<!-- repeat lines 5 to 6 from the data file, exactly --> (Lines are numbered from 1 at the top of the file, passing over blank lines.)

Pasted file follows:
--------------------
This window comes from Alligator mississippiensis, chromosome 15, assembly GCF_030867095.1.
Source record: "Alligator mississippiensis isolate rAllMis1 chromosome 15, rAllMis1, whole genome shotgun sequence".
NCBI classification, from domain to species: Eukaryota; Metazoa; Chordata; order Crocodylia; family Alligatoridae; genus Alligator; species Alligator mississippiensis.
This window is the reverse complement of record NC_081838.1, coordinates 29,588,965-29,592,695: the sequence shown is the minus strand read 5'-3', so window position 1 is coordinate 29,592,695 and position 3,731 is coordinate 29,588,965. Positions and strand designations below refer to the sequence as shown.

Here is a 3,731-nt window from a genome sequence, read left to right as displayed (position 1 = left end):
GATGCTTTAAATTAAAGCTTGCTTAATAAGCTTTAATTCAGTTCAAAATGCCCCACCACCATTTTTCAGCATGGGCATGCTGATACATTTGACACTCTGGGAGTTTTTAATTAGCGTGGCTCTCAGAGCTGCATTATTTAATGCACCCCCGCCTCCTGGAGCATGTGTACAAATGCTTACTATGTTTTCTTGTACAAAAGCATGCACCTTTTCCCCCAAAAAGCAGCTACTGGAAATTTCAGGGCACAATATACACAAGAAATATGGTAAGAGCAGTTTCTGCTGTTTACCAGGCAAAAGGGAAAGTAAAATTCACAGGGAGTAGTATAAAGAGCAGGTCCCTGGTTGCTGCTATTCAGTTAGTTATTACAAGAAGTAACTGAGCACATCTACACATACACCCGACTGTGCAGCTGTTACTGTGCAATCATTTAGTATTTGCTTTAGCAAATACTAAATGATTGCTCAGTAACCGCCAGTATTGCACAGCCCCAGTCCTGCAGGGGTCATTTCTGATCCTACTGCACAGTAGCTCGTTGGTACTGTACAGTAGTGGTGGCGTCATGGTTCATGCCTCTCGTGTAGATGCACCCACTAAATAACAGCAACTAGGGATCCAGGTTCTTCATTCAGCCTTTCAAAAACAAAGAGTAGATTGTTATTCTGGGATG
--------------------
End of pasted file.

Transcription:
Here is a 3,731-nt window from a genome sequence, read left to right as displayed (position 1 = left end):
GATGCTTTAAATTAAAGCTTGCTTAATAAGCTTTAATTCAGTTCAAAATGCCCCACCACCATTTTTCAGCATGGGCATGCTGATACATTTGACACTCTGGGAGTTTTTAATTAGCGTGGCTCTCAGAGCTGCATTATTTAATGCACCCCCGCCTCCTGGAGCATGTGTACAAATGCTTACTATGTTTTCTTGTACAAAAGCATGCACCTTTTCCCCCAAAAAGCAGCTACTGGAAATTTCAGGGCACAATATACACAAGAAATATGGTAAGAGCAGTTTCTGCTGTTTACCAGGCAAAAGGGAAAGTAAAATTCACAGGGAGTAGTATAAAGAGCAGGTCCCTGGTTGCTGCTATTCAGTTAGTTATTACAAGAAGTAACTGAGCACATCTACACATACACCCGACTGTGCAGCTGTTACTGTGCAATCATTTAGTATTTGCTTTAGCAAATACTAAATGATTGCTCAGTAACCGCCAGTATTGCACAGCCCCAGTCCTGCAGGGGTCATTTCTGATCCTACTGCACAGTAGCTCGTTGGTACTGTACAGTAGTGGTGGCGTCATGGTTCATGCCTCTCGTGTAGATGCACCCACTAAATAACAGCAACTAGGGATCCAGGTTCTTCATTCAGCCTTTCAAAAACAAAGAGTAGATTGTTATTCTGGGATG